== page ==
UK motoring events and festivals calendar 2019

Goodwood Revival 2023 guide: Here’s what to see and do at the fastest fancy-dress party on Earth

Handbags, gladrags and oily rags

Continuing the celebrations marking 75 years of the Goodwood Motor Racing Circuit, the venue hosts the Goodwood Revival over the weekend of the 8-10 September, 2023. Described as the fastest fancy-dress party on Earth, the Revival is in its 25th year, and it sees attendees wear period attire from Goodwood’s heyday of 1948-1966 – in fact, if you don’t come dressed appropriately, and in the right car, you’re not admitted to the infield and paddock.

How to watch Goodwood Revival on TV and online

It’s not just about looking the part, though, because it’s the cars and motorcycles of the era that are being celebrated in the best way possible – by racing them. Classic machinery from the likes of Jaguar, Aston Martin, Ferrari, Ford, MG and many more will be competing in a range of events that celebrate the circuit’s history.

Each day of the Revival will see a parade of more than 200 period motorcycles opening proceedings, with machines from the likes of Royal Enfield, Indian, Harley-Davidson, BMW, BSA, Triumph and more taking part. It’s part of a celebration of all things two wheels, because it’s also the 100th anniversary of BMW Motorcycles, 120 years of Harley-Davidson and 130 years of Royal Enfield.

This year the Revival celebrates the racing exploits of Carroll Shelby, who would’ve celebrated his 100th birthday this year. The US star blazed a trail as a driver – winning the 1959 Tourist Trophy at Goodwood in an Aston Martin, alongside Stirling Moss and Jack Fairman – and as team boss of Shelby American Inc., which successfully raced AC Cobras and Ford GT40s through the 1960s, including more victories at Goodwood.

It’s not just Goodwood that is celebrating a 75th birthday, because Lotus has reached the same milestone. The Norfolk manufacturer founded by Colin Chapman will have a special showcase at the Revival, led by the Lotus 18 which Stirling Moss steered to the company’s first F1 victory at the Monaco Grand Prix in 1960. Cars driven by Graham Hill, Jim Clark, Mario Andretti and Emerson Fittipaldi are scheduled to make an appearance, too.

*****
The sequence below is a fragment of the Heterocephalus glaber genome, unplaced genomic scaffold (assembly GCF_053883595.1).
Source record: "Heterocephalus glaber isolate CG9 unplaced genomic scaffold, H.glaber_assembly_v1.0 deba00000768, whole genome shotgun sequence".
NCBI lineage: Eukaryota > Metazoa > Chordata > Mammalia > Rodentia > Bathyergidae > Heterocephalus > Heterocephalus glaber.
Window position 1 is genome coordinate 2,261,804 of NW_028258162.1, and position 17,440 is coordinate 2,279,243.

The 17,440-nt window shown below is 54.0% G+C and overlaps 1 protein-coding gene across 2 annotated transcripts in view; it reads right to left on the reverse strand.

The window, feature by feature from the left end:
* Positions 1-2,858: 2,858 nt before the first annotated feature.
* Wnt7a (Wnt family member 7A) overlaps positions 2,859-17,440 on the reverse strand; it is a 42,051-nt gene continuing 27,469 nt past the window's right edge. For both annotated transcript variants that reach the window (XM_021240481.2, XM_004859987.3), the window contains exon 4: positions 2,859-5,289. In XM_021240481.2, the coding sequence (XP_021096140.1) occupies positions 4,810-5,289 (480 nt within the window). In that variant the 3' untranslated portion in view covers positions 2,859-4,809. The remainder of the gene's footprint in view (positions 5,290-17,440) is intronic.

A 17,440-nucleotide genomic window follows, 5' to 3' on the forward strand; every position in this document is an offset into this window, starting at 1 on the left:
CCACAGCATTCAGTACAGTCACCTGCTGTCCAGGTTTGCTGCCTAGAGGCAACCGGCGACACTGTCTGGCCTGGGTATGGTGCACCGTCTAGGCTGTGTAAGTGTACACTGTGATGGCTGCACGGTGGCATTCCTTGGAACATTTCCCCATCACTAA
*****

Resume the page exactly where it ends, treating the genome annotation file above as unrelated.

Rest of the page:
Plenty of famous faces descend on the Revival every year, and while we can’t guarantee who will be in attendance in 2023, the likes of former F1 drivers Jenson Button, Jackie Stewart and Damon Hill have appeared in the past. Celebrities from the worlds of TV and music will be in the crowds, too.

Damon Hill at 2021 Goodwood Revival

What races are taking place?

The Goodwood Revival will see 15 races on the timetable, with grids full of F1 cars, Le Mans racers, motorcycles and classic touring cars all lining up.

Freddie March Memorial Trophy

It’s the 70th anniversary of the 1953 Goodwood Nine Hours endurance race, and the Freddie March Memorial Trophy will consist of a grid full of period sports cars from the likes of Jaguar, Aston Martin, Austin Healey and Fraser Nash. There are driver swaps at the pit stops, while the racing takes place at sunset to make it a spectacular sight.

Goodwood Trophy

At the opening of Goodwood Circuit in 1948, the only racing cars available were pre-war machines, and this event celebrates those ‘Voiturette’ vehicles of the 1930s and 1940s, from makes such as Maserati, ERA, Alta and more.

Barry Sheene Memorial Trophy

Named after arguably the most famous motorcycle racer the UK has ever seen, this event sees famous faces from the worlds of MotoGP, World Superbikes, the Isle of Man TT and British Superbikes take to the track. The machinery alternates between the 1950s and 1960s each year, with 2023 seeing the latter era celebrated with bikes from MV Augusta, Honda, Suzuki, Norton and others.

Fordwater Trophy

It’s the 60th anniversary of the Porsche 911 and to commemorate, the Revival is hosting a one-make event for 30 early-era 911s which should deliver plenty of sideways action, thanks to the car’s rear-engined layout and skinny, grip-deficient tyres. This event also marks a new era for the Revival, with the whole grid being powered by 100 per cent sustainably sourced fuels, as a nod towards making the event an eco-friendly one.